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Newspaper Page Text
THE TIN BANK
By Katharine Howe
(Copyright, 1917, W. G. Chapman.)
"Isn't he the stingy guy?"
The girl's sniff was pronounced as
she indicated to her companion,
June Harris, a young man who had
just passed them. The girls were
pouring out of a large department
store at the closing time, and June
looked after the man and then at
the speaker questioningly.
."Why do you think so?" she asked.
"Think so!" exclaimed the other,
"why Bert Hedstom is the talk of the
store! They call him the tin bank,
because you qan't even extract a
"Maybe you don't know he has a
mother to support and he thinks, the
coppers belong to her," said June.
"Oh, yes, you always did stick up
for him. An' I guess he's some gone
on you. But just wat till you're
married, an' he asks you what you
did with that fifteen cents he gave
you last month."
"I'm not talking of getting mar
ried, and I don't suppose he's think
ing of it either."
"No, he thinks too much of his
money. You just ought to have seen
that new girl's face yesterday. He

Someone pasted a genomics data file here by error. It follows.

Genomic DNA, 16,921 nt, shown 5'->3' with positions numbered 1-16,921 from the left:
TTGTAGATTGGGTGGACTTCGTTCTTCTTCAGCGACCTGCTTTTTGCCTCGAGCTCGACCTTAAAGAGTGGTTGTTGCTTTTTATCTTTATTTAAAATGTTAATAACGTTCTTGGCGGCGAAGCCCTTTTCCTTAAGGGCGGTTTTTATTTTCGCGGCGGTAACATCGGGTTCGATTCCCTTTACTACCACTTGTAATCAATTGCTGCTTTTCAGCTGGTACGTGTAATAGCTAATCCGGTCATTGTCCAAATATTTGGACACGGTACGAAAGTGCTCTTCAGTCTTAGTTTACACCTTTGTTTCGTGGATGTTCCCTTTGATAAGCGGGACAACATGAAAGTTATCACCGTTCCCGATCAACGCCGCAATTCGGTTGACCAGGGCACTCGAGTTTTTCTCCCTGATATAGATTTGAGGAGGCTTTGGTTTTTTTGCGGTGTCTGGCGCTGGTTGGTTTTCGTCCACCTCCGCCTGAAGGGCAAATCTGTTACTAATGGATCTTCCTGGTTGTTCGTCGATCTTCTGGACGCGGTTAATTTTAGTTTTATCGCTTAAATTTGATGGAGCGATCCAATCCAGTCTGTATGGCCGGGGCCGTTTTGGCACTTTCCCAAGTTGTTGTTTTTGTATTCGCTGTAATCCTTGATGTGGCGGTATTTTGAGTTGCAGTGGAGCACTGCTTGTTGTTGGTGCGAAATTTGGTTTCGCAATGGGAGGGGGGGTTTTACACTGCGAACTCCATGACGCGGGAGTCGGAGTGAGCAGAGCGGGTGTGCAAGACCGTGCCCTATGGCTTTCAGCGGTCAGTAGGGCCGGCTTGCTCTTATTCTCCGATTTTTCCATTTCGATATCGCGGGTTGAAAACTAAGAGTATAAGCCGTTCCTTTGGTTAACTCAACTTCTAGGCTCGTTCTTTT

walked along with her when She
went out, and of course she thought
he was going to take her in for a so
da. But nary a treat on little Bertie.
He just tipped his hat and left her
it the corner." .
"Maybe he didn't care especially
for her company."
"Well, say now, he's walked home
with you a few times. Did he ever
June had to confess he had not
"An' he's getting in the office more
than any of these chaps on the
floor," the girl persisted. "Oh, he's
just a skin!"
June changed the subject. She had
begun to care for Hedstrom. He had
called at her home and her mother i
had thought well of Mm. But a
stingy man was especially abhorrent
to her. Her mother's life had been
made unhappy by the parsimony of
June's father, and before his death
his savings had been lost in a bad in
vestment. If these things were true
of Bert Hedstrom it was an unsur
mountable barrier between them.
June was an attractive girl, with
fine eyes and masses of shining
"They Call Him the Tin Bank."
brown hairand it was not long be
fore the new floorwalker began to
find frequent excuses for speaking
to her. One evening he invited her
to the theater, and the next day she
was the envy of every girl at her
counter, to say nothing of Miss Clay,
the buyer. .
"Say, June, did you have two-dollar
seats?" asked her chum.
"Of course. And supper afterward
at a cafe."
"Well, that's going some!" put in.